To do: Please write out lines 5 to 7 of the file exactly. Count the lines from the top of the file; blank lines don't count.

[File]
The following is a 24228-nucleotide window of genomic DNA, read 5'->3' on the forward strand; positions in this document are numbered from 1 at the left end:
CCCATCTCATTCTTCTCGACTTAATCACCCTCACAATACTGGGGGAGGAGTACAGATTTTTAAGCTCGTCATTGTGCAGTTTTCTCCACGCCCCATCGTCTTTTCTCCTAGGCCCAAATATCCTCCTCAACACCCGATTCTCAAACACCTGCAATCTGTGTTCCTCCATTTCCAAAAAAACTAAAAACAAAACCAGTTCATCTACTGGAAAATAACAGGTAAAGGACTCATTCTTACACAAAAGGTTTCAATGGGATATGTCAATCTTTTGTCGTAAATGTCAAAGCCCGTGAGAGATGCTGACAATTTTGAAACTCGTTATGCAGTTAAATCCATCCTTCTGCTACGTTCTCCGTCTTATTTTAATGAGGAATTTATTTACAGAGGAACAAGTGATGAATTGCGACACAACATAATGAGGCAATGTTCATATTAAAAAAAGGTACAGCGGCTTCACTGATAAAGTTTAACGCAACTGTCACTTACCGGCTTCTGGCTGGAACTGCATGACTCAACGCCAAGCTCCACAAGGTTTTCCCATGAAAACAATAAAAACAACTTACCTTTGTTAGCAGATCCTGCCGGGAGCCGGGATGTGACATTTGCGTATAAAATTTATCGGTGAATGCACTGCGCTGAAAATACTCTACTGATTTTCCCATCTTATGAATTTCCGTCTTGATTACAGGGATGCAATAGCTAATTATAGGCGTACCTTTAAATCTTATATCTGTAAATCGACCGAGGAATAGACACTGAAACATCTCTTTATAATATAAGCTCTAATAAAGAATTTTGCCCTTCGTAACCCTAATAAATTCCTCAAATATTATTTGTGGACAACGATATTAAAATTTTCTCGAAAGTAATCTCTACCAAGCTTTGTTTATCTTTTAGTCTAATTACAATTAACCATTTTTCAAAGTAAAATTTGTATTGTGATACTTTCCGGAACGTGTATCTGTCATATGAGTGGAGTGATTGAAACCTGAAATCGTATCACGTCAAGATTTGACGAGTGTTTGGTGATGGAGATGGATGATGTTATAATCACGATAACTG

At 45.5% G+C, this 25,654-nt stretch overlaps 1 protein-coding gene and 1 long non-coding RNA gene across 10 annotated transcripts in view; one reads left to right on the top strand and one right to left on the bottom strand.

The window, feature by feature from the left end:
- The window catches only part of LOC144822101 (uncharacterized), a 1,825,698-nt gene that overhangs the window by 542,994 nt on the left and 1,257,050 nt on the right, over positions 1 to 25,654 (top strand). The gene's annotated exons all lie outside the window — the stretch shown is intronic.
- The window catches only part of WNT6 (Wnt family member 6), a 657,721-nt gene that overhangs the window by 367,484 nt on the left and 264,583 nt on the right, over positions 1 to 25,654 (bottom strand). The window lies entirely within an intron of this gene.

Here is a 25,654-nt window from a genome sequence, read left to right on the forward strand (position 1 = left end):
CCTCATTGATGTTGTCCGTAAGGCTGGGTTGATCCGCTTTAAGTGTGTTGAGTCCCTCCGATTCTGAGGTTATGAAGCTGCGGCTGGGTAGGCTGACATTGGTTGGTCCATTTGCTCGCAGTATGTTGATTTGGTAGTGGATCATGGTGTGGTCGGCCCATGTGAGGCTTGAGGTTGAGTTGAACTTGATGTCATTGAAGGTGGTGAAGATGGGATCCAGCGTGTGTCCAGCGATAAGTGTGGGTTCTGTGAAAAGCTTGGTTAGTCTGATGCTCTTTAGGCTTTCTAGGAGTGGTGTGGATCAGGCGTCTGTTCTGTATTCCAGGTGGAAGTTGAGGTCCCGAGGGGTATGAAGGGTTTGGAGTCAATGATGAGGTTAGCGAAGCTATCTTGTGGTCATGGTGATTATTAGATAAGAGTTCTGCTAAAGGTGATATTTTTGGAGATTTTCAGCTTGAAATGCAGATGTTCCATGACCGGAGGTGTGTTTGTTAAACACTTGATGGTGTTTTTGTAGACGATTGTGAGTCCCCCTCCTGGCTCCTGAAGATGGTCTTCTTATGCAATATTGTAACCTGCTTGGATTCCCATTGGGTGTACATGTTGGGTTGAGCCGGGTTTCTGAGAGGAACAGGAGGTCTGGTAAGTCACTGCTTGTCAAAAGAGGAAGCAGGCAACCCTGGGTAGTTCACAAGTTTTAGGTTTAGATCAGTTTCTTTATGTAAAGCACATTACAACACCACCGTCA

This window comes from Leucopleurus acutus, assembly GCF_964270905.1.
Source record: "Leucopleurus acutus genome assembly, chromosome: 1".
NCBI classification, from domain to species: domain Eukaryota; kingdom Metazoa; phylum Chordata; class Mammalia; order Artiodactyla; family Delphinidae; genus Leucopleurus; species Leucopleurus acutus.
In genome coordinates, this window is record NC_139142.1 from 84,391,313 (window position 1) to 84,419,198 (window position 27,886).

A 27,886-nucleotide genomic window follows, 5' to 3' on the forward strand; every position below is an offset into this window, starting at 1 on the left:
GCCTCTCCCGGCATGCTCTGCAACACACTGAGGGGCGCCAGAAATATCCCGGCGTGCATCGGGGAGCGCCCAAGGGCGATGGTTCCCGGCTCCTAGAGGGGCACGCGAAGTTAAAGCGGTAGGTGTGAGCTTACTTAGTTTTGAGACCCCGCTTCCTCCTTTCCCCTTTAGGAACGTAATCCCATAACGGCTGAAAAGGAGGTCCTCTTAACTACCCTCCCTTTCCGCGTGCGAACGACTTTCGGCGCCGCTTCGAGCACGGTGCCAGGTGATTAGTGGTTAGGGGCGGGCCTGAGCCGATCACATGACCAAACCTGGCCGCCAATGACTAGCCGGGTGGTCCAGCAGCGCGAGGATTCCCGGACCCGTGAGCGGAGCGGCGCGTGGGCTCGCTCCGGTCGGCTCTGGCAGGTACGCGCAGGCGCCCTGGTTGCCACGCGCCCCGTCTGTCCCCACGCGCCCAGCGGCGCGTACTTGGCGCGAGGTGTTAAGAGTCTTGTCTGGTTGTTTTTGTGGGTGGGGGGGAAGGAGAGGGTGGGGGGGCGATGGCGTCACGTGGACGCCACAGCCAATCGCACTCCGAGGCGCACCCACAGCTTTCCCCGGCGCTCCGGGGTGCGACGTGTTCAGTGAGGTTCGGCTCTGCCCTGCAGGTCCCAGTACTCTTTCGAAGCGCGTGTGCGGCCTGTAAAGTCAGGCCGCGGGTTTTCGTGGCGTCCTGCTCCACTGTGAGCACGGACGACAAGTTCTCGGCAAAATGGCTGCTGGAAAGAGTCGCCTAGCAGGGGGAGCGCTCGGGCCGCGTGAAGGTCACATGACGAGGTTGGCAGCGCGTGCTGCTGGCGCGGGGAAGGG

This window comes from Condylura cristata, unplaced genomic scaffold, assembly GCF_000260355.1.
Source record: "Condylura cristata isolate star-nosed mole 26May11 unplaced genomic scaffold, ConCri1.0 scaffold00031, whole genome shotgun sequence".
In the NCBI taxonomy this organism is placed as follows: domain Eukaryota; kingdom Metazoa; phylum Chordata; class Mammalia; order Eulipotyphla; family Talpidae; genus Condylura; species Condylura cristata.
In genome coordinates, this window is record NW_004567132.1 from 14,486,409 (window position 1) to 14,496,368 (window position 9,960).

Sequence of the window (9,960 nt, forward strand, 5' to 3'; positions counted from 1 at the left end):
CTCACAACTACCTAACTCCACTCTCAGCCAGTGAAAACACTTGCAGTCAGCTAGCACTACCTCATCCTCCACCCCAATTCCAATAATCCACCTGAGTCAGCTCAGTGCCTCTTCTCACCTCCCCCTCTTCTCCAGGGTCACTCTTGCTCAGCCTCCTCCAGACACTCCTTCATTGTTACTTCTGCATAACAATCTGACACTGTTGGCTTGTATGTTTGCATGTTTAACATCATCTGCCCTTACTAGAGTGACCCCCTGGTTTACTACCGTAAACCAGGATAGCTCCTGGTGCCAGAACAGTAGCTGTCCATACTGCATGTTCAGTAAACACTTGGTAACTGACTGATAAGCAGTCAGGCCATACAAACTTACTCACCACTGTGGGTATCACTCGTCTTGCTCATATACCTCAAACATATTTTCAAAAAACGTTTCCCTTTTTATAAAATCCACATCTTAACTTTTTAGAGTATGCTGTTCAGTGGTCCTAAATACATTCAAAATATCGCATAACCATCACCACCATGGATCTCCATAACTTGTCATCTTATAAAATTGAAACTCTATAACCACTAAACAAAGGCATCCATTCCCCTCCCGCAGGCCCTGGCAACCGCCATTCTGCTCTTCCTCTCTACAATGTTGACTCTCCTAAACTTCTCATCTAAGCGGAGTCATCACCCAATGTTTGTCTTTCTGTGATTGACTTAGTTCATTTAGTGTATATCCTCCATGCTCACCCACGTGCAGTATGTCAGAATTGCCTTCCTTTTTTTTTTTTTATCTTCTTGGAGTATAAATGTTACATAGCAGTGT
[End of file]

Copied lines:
- The window catches only part of LOC144822101 (uncharacterized), a 1,825,698-nt gene that overhangs the window by 542,994 nt on the left and 1,257,050 nt on the right, over positions 1 to 25,654 (top strand). The gene's annotated exons all lie outside the window — the stretch shown is intronic.
- The window catches only part of WNT6 (Wnt family member 6), a 657,721-nt gene that overhangs the window by 367,484 nt on the left and 264,583 nt on the right, over positions 1 to 25,654 (bottom strand). The window lies entirely within an intron of this gene.

Here is a 25,654-nt window from a genome sequence, read left to right on the forward strand (position 1 = left end):